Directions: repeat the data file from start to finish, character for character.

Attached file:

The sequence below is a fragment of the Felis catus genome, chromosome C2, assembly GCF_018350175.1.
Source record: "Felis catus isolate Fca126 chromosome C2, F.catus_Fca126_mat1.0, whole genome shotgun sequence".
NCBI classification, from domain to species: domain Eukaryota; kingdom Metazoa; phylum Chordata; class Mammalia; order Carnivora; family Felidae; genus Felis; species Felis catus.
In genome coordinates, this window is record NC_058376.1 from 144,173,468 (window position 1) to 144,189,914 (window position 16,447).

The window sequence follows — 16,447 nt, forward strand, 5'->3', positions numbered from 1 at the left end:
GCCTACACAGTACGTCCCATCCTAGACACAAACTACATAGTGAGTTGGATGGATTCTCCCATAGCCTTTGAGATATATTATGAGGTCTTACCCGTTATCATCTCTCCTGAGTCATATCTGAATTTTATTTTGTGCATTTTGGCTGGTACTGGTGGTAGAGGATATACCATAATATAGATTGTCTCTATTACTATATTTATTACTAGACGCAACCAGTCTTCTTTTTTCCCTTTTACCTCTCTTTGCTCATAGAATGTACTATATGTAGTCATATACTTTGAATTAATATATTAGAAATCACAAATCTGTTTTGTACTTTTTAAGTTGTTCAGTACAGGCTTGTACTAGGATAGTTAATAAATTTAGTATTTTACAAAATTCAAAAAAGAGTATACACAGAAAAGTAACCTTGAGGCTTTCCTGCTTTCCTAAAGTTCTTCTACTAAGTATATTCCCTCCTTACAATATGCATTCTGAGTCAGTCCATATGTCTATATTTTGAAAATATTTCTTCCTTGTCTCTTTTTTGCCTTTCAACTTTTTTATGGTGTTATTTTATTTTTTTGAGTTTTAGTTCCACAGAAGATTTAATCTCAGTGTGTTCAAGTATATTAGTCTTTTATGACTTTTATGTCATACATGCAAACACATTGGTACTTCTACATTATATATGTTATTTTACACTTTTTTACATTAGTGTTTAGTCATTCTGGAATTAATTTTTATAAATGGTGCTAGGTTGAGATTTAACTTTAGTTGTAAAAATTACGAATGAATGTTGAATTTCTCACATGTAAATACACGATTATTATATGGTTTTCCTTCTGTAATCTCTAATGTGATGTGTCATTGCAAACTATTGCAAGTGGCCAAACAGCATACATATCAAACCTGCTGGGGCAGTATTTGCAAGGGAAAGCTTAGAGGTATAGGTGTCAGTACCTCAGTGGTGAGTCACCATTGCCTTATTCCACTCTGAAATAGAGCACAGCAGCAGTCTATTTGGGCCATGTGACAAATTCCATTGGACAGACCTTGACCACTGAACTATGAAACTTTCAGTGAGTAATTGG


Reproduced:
The sequence below is a fragment of the Felis catus genome, chromosome C2, assembly GCF_018350175.1.
Source record: "Felis catus isolate Fca126 chromosome C2, F.catus_Fca126_mat1.0, whole genome shotgun sequence".
NCBI classification, from domain to species: domain Eukaryota; kingdom Metazoa; phylum Chordata; class Mammalia; order Carnivora; family Felidae; genus Felis; species Felis catus.
In genome coordinates, this window is record NC_058376.1 from 144,173,468 (window position 1) to 144,189,914 (window position 16,447).

The window sequence follows — 16,447 nt, forward strand, 5'->3', positions numbered from 1 at the left end:
GCCTACACAGTACGTCCCATCCTAGACACAAACTACATAGTGAGTTGGATGGATTCTCCCATAGCCTTTGAGATATATTATGAGGTCTTACCCGTTATCATCTCTCCTGAGTCATATCTGAATTTTATTTTGTGCATTTTGGCTGGTACTGGTGGTAGAGGATATACCATAATATAGATTGTCTCTATTACTATATTTATTACTAGACGCAACCAGTCTTCTTTTTTCCCTTTTACCTCTCTTTGCTCATAGAATGTACTATATGTAGTCATATACTTTGAATTAATATATTAGAAATCACAAATCTGTTTTGTACTTTTTAAGTTGTTCAGTACAGGCTTGTACTAGGATAGTTAATAAATTTAGTATTTTACAAAATTCAAAAAAGAGTATACACAGAAAAGTAACCTTGAGGCTTTCCTGCTTTCCTAAAGTTCTTCTACTAAGTATATTCCCTCCTTACAATATGCATTCTGAGTCAGTCCATATGTCTATATTTTGAAAATATTTCTTCCTTGTCTCTTTTTTGCCTTTCAACTTTTTTATGGTGTTATTTTATTTTTTTGAGTTTTAGTTCCACAGAAGATTTAATCTCAGTGTGTTCAAGTATATTAGTCTTTTATGACTTTTATGTCATACATGCAAACACATTGGTACTTCTACATTATATATGTTATTTTACACTTTTTTACATTAGTGTTTAGTCATTCTGGAATTAATTTTTATAAATGGTGCTAGGTTGAGATTTAACTTTAGTTGTAAAAATTACGAATGAATGTTGAATTTCTCACATGTAAATACACGATTATTATATGGTTTTCCTTCTGTAATCTCTAATGTGATGTGTCATTGCAAACTATTGCAAGTGGCCAAACAGCATACATATCAAACCTGCTGGGGCAGTATTTGCAAGGGAAAGCTTAGAGGTATAGGTGTCAGTACCTCAGTGGTGAGTCACCATTGCCTTATTCCACTCTGAAATAGAGCACAGCAGCAGTCTATTTGGGCCATGTGACAAATTCCATTGGACAGACCTTGACCACTGAACTATGAAACTTTCAGTGAGTAATTGG